• Manuela Raffatellu, MD, at University of California, San Diego, is investigating how beneficial and harmful bacteria influence the generation of antibodies by B cells under healthy and ulcerative colitis conditions.
  • Andreas Bäumler, PhD, at University of California, Davis, is examining whether sorbitol, a sugar substitute, exacerbates colitis by increasing osmotic stress and triggering colonic inflammation.

This funding will help my lab to understand new ways by which beneficial and harmful bacteria interact with B cells in the gut, which could have important implications for future treatment of IBD.”

Manuela Raffatellu, MD, University of California, San Diego

two people in a medical lab setting lean onto a lab countertop and look at a white board.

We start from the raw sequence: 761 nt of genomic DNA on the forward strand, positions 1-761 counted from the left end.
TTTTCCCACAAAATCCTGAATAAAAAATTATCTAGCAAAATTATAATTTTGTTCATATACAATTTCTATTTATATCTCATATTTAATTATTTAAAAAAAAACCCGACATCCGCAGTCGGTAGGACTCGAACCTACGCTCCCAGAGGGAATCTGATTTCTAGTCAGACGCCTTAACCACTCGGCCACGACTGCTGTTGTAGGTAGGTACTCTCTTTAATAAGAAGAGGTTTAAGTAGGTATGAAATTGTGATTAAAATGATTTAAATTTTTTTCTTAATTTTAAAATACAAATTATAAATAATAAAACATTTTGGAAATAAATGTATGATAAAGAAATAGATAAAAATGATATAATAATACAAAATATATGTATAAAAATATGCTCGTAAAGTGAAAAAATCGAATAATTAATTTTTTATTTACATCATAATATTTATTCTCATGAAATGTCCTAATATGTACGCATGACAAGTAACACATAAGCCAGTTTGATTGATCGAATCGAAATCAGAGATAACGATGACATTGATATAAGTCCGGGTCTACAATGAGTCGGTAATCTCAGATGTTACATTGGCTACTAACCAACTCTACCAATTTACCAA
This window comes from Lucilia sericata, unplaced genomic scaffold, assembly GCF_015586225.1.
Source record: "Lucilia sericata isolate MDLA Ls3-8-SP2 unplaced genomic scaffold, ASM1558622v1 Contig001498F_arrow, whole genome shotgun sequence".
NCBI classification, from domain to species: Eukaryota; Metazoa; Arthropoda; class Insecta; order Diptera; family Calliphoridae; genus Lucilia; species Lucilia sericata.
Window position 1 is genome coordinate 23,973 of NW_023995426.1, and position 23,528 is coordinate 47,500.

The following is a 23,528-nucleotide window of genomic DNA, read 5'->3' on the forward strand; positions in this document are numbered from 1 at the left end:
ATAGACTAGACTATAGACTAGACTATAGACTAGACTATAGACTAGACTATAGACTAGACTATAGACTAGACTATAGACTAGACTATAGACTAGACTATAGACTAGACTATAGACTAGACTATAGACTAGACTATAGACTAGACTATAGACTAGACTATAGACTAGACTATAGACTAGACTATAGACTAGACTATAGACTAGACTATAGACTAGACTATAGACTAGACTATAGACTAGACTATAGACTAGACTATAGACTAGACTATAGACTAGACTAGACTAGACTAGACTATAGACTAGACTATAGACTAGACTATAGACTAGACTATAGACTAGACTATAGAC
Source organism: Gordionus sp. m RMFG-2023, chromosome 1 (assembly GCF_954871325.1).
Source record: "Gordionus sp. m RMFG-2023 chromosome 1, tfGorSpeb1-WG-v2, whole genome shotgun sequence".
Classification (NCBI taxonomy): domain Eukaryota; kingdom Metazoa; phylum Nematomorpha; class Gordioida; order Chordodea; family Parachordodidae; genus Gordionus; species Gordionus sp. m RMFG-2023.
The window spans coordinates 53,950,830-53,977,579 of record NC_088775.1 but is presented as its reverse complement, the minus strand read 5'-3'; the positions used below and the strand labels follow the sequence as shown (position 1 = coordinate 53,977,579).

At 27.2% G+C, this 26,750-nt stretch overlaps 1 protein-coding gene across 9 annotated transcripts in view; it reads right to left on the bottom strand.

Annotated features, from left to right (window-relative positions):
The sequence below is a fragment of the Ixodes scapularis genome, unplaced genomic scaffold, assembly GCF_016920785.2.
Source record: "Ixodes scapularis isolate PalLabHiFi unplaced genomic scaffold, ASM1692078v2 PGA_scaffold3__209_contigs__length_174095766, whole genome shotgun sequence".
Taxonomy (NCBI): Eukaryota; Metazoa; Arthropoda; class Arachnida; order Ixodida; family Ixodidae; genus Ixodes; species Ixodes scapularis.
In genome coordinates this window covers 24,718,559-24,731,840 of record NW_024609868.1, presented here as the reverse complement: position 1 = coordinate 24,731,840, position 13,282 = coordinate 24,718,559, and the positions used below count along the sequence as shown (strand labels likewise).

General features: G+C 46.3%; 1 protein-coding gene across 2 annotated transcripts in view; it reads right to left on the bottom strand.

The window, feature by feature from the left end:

Photo courtesy of Johns Hopkins Biomedical Engineering.

Dr. Jamie Spangler (left) uses innovative technologies in her lab to inform drug development.

Leveraging Advanced Technologies

Grantees are also leveraging advanced technologies and analytical methods in IBD research. Projects relate to regulating immune response, preventing disease progression and deciphering IBD’s predictive factors.

  • At his University of Pittsburgh lab, Timothy Hand, PhD, developed a rapid and flexible method for measuring the microbial products in IBD patients. It provides more useful data about outputs than current methods during an acute IBD flare and identifies what genes are being expressed by each. To demonstrate its efficacy, they will measure the number and toxin expression of Clostridiodes difficile, a common bacterium in IBD patients.
  • Using cutting-edge technologies with her lab at Johns Hopkins University, Jamie Spangler, PhD, has engineered a cytokine-antibody fusion protein. It leverages the potential for the interleukin-2 protein to mitigate autoimmune diseases, including IBD, without stimulating other factors that drive inflammation and lead to disease progression. Their project advances studies in animal models and patient samples to lay the groundwork for clinical trials.